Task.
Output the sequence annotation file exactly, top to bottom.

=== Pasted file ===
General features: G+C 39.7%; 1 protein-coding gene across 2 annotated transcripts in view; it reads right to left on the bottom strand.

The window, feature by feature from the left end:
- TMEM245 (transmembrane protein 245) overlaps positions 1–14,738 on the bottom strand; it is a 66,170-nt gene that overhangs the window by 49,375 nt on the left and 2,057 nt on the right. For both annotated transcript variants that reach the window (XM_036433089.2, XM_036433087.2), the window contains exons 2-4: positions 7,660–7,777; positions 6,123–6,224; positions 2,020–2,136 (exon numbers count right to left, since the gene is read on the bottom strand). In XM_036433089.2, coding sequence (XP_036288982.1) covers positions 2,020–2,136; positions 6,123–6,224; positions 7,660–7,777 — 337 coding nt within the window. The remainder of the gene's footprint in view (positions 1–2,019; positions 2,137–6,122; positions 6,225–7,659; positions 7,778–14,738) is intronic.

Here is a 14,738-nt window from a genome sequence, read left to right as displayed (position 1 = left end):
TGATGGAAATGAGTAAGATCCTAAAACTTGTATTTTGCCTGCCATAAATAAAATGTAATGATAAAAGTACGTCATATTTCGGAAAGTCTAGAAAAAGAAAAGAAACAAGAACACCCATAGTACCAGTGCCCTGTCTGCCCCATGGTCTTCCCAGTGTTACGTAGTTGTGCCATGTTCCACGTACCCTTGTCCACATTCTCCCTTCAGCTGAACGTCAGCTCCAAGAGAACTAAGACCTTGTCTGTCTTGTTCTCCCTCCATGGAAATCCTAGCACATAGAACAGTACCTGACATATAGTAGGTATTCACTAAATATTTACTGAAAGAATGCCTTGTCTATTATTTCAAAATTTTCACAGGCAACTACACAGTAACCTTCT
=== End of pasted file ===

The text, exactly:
General features: G+C 39.7%; 1 protein-coding gene across 2 annotated transcripts in view; it reads right to left on the bottom strand.

The window, feature by feature from the left end:
- TMEM245 (transmembrane protein 245) overlaps positions 1–14,738 on the bottom strand; it is a 66,170-nt gene that overhangs the window by 49,375 nt on the left and 2,057 nt on the right. For both annotated transcript variants that reach the window (XM_036433089.2, XM_036433087.2), the window contains exons 2-4: positions 7,660–7,777; positions 6,123–6,224; positions 2,020–2,136 (exon numbers count right to left, since the gene is read on the bottom strand). In XM_036433089.2, coding sequence (XP_036288982.1) covers positions 2,020–2,136; positions 6,123–6,224; positions 7,660–7,777 — 337 coding nt within the window. The remainder of the gene's footprint in view (positions 1–2,019; positions 2,137–6,122; positions 6,225–7,659; positions 7,778–14,738) is intronic.

Here is a 14,738-nt window from a genome sequence, read left to right as displayed (position 1 = left end):
TGATGGAAATGAGTAAGATCCTAAAACTTGTATTTTGCCTGCCATAAATAAAATGTAATGATAAAAGTACGTCATATTTCGGAAAGTCTAGAAAAAGAAAAGAAACAAGAACACCCATAGTACCAGTGCCCTGTCTGCCCCATGGTCTTCCCAGTGTTACGTAGTTGTGCCATGTTCCACGTACCCTTGTCCACATTCTCCCTTCAGCTGAACGTCAGCTCCAAGAGAACTAAGACCTTGTCTGTCTTGTTCTCCCTCCATGGAAATCCTAGCACATAGAACAGTACCTGACATATAGTAGGTATTCACTAAATATTTACTGAAAGAATGCCTTGTCTATTATTTCAAAATTTTCACAGGCAACTACACAGTAACCTTCT